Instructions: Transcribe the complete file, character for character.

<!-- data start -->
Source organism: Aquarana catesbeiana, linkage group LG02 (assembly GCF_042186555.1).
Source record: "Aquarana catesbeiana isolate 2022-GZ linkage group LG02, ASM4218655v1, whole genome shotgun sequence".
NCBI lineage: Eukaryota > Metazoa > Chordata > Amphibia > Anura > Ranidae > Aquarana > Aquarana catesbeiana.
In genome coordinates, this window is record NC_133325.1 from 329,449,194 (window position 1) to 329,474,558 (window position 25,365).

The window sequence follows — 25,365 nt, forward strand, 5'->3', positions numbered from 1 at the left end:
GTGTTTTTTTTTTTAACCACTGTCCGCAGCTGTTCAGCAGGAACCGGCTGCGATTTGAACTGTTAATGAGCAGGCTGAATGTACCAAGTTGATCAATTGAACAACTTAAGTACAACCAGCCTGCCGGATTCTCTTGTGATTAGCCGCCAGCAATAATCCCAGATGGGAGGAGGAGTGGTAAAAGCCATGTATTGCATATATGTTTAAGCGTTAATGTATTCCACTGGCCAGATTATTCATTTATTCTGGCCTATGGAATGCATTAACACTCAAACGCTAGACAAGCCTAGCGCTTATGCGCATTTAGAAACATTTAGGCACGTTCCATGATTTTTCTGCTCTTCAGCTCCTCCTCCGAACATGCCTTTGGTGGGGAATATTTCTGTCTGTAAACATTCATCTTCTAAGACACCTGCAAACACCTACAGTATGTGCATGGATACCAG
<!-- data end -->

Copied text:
Source organism: Aquarana catesbeiana, linkage group LG02 (assembly GCF_042186555.1).
Source record: "Aquarana catesbeiana isolate 2022-GZ linkage group LG02, ASM4218655v1, whole genome shotgun sequence".
NCBI lineage: Eukaryota > Metazoa > Chordata > Amphibia > Anura > Ranidae > Aquarana > Aquarana catesbeiana.
In genome coordinates, this window is record NC_133325.1 from 329,449,194 (window position 1) to 329,474,558 (window position 25,365).

The window sequence follows — 25,365 nt, forward strand, 5'->3', positions numbered from 1 at the left end:
GTGTTTTTTTTTTTAACCACTGTCCGCAGCTGTTCAGCAGGAACCGGCTGCGATTTGAACTGTTAATGAGCAGGCTGAATGTACCAAGTTGATCAATTGAACAACTTAAGTACAACCAGCCTGCCGGATTCTCTTGTGATTAGCCGCCAGCAATAATCCCAGATGGGAGGAGGAGTGGTAAAAGCCATGTATTGCATATATGTTTAAGCGTTAATGTATTCCACTGGCCAGATTATTCATTTATTCTGGCCTATGGAATGCATTAACACTCAAACGCTAGACAAGCCTAGCGCTTATGCGCATTTAGAAACATTTAGGCACGTTCCATGATTTTTCTGCTCTTCAGCTCCTCCTCCGAACATGCCTTTGGTGGGGAATATTTCTGTCTGTAAACATTCATCTTCTAAGACACCTGCAAACACCTACAGTATGTGCATGGATACCAG